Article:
Council's negotiating stance
The mandate to negotiate the new regulation covers
- EU-wide rules on open internet, safeguarding end-users' rights and ensuring non-discriminatory treatment in the provision of internet access services
- changes to the current roaming regulation (known as Roaming III), representing an intermediate step towards phasing out roaming fees.
The other parts of the original Commission proposal on the telecommunications single market ("Connected Continent") have been left out by common decision of the Council.
The regulation would apply from 30 June 2016.
The Council stance sets up a new pricing mechanism, which will make it much cheaper to use your mobile phone when travelling abroad in the EU. Within certain limits to be determined, consumers could make and receive calls, send SMSs and use data services without paying anything extra on top of the domestic fee. Once this basic roaming allowance is used up, the operator may charge a fee, but this fee will be much lower than current charges. In the case of calls made, SMSs sent and data used, the roaming fee could not in any case be higher than the maximum wholesale rate that operators pay for using the networks of other member states. For calls received, the maximum surcharge will be the weighted average of maximum mobile termination rates across the EU.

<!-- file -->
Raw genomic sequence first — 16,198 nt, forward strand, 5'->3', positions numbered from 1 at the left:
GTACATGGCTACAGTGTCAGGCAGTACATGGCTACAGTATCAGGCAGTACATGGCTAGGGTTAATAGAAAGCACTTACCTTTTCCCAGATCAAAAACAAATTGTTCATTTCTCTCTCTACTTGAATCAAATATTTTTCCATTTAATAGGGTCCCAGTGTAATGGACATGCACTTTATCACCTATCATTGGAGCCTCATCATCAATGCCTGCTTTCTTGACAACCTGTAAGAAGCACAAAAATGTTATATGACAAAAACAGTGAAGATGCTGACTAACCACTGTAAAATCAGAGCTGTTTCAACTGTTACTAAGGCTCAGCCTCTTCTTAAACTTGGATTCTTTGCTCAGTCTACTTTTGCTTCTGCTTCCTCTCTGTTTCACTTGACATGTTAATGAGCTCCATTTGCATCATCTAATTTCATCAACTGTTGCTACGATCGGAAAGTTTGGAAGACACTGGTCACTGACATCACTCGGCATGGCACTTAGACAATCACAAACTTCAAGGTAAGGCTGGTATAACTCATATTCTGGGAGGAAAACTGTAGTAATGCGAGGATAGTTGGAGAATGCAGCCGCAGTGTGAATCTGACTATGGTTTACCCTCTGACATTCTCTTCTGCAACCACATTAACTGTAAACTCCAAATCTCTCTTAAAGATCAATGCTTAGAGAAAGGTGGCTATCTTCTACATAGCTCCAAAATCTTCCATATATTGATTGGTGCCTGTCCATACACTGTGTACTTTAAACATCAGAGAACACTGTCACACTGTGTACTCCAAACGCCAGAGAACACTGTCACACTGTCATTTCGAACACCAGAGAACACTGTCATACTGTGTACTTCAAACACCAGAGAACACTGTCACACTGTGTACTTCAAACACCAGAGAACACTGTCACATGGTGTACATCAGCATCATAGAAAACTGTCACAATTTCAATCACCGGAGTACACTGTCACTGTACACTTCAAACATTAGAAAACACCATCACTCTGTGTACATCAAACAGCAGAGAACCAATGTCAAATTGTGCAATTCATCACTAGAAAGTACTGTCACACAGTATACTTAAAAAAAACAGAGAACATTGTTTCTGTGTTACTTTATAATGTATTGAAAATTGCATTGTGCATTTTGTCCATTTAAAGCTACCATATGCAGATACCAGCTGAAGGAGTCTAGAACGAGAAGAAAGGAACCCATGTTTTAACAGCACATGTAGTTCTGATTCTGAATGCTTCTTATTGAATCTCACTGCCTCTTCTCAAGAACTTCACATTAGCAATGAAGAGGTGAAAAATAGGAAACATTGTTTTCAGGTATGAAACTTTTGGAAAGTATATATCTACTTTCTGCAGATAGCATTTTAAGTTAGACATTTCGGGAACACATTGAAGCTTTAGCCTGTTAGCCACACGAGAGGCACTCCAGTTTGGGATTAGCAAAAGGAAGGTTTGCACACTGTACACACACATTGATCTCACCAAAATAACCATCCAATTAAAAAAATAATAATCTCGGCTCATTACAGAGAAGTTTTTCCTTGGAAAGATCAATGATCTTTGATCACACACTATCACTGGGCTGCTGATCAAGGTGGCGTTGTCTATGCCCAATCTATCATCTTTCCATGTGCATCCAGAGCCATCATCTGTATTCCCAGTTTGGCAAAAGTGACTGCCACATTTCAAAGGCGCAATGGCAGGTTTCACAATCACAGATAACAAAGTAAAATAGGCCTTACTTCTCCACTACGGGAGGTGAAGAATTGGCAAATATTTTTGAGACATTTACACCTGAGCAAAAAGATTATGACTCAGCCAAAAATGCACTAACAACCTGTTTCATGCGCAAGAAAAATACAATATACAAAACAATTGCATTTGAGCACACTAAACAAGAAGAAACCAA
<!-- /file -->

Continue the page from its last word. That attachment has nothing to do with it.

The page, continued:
As the next step, the Commission will be asked to assess by mid-2018 what further measures may be needed with a view to phasing out roaming charges. If so, the Commission will propose new laws to address the situation.
Protecting open internet
The draft regulation is to enshrine the principle of end-users' right to access and distribute content of their choice on the internet. It also sets out to ensure that companies that provide internet access treat traffic in a non-discriminatory manner.
It sets common rules on traffic management, so that the internet can continue to function, grow and innovate without becoming congested. Blocking or slowing down specific content or applications will be prohibited, with only a limited number of exceptions and only for as long as it is necessary. For instance, customers may request their operator to block spam. Blocking could also be necessary to prevent cyber attacks through rapidly spreading malware.
As regards services other than those providing internet access, agreements on services requiring a specific level of quality will be allowed, but operators will have to ensure the quality of internet access services.
National regulatory authorities will play a key role in ensuring that telecom companies and operators respect the rules on open internet. For this, they will receive guidance from the Body of European Regulators for Electronic Communication (BEREC).
How will this become a law?
The Presidency will negotiate the terms of the regulation with the European Parliament on behalf of the Council. In order to be adopted, the legal act must be approved by both institutions. The Parliament adopted its position (first-reading amendments) in April 2014.